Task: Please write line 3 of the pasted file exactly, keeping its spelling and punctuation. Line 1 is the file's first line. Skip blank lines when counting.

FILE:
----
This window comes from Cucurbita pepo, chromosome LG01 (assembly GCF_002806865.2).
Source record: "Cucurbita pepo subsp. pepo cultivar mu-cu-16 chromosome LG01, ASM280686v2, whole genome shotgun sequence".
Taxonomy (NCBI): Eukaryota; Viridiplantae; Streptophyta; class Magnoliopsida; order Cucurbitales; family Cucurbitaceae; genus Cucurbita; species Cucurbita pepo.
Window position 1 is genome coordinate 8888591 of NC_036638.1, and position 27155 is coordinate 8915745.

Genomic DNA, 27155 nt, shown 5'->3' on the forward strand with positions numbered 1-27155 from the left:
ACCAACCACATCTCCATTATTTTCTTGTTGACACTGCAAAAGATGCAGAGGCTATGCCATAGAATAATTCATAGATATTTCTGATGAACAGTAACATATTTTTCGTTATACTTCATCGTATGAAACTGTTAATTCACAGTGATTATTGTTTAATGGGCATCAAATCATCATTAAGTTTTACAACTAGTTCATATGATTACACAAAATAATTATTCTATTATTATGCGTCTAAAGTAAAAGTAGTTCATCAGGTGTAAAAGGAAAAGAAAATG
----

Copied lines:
Taxonomy (NCBI): Eukaryota; Viridiplantae; Streptophyta; class Magnoliopsida; order Cucurbitales; family Cucurbitaceae; genus Cucurbita; species Cucurbita pepo.